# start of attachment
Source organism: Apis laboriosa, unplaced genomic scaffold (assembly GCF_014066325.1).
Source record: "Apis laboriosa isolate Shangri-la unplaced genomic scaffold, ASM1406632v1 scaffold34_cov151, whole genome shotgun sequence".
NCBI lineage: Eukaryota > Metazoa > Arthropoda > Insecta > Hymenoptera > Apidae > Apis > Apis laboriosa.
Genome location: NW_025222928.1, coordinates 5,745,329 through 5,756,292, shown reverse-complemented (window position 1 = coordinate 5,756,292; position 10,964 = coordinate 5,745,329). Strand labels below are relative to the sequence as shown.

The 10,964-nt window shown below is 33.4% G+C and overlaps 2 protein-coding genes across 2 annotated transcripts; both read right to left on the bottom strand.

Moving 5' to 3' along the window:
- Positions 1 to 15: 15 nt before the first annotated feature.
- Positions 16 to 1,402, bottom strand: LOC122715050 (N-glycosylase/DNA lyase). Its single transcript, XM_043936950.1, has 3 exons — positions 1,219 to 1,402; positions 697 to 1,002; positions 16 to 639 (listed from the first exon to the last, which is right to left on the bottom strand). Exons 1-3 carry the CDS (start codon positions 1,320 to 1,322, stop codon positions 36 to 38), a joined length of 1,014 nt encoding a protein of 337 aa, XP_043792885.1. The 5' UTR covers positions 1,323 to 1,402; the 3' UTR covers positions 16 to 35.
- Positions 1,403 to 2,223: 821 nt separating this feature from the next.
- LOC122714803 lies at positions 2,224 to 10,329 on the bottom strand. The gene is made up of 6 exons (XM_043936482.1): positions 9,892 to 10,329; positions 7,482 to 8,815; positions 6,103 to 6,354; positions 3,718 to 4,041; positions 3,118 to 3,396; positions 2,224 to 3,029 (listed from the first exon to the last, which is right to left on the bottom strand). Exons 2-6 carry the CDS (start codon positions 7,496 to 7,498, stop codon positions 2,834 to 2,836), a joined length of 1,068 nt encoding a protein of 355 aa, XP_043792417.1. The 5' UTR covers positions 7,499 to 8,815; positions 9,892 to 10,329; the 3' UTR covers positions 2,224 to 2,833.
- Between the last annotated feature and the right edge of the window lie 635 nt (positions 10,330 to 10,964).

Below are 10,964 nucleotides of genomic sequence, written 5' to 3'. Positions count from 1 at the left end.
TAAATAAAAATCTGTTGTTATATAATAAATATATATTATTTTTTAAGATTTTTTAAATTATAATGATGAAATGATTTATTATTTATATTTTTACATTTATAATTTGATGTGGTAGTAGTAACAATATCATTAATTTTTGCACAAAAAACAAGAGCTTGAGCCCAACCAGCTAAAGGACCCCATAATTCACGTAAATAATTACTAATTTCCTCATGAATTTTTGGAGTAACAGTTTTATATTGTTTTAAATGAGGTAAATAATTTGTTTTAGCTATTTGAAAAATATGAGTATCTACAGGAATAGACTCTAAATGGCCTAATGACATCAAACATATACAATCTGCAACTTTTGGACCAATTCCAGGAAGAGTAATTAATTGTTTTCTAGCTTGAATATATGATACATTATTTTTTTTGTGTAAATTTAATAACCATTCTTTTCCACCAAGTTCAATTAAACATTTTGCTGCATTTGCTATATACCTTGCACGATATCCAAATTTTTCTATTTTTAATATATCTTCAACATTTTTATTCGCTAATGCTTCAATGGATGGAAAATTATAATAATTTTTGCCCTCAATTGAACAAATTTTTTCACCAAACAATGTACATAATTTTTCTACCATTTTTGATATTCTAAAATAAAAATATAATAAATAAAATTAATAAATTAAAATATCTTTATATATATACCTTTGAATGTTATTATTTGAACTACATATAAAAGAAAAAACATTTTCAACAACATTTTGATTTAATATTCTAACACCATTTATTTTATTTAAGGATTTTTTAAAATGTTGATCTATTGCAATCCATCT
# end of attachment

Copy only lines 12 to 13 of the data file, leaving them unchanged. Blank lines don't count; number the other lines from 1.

Below are 10,964 nucleotides of genomic sequence, written 5' to 3'. Positions count from 1 at the left end.
TAAATAAAAATCTGTTGTTATATAATAAATATATATTATTTTTTAAGATTTTTTAAATTATAATGATGAAATGATTTATTATTTATATTTTTACATTTATAATTTGATGTGGTAGTAGTAACAATATCATTAATTTTTGCACAAAAAACAAGAGCTTGAGCCCAACCAGCTAAAGGACCCCATAATTCACGTAAATAATTACTAATTTCCTCATGAATTTTTGGAGTAACAGTTTTATATTGTTTTAAATGAGGTAAATAATTTGTTTTAGCTATTTGAAAAATATGAGTATCTACAGGAATAGACTCTAAATGGCCTAATGACATCAAACATATACAATCTGCAACTTTTGGACCAATTCCAGGAAGAGTAATTAATTGTTTTCTAGCTTGAATATATGATACATTATTTTTTTTGTGTAAATTTAATAACCATTCTTTTCCACCAAGTTCAATTAAACATTTTGCTGCATTTGCTATATACCTTGCACGATATCCAAATTTTTCTATTTTTAATATATCTTCAACATTTTTATTCGCTAATGCTTCAATGGATGGAAAATTATAATAATTTTTGCCCTCAATTGAACAAATTTTTTCACCAAACAATGTACATAATTTTTCTACCATTTTTGATATTCTAAAATAAAAATATAATAAATAAAATTAATAAATTAAAATATCTTTATATATATACCTTTGAATGTTATTATTTGAACTACATATAAAAGAAAAAACATTTTCAACAACATTTTGATTTAATATTCTAACACCATTTATTTTATTTAAGGATTTTTTAAAATGTTGATCTATTGCAATCCATCT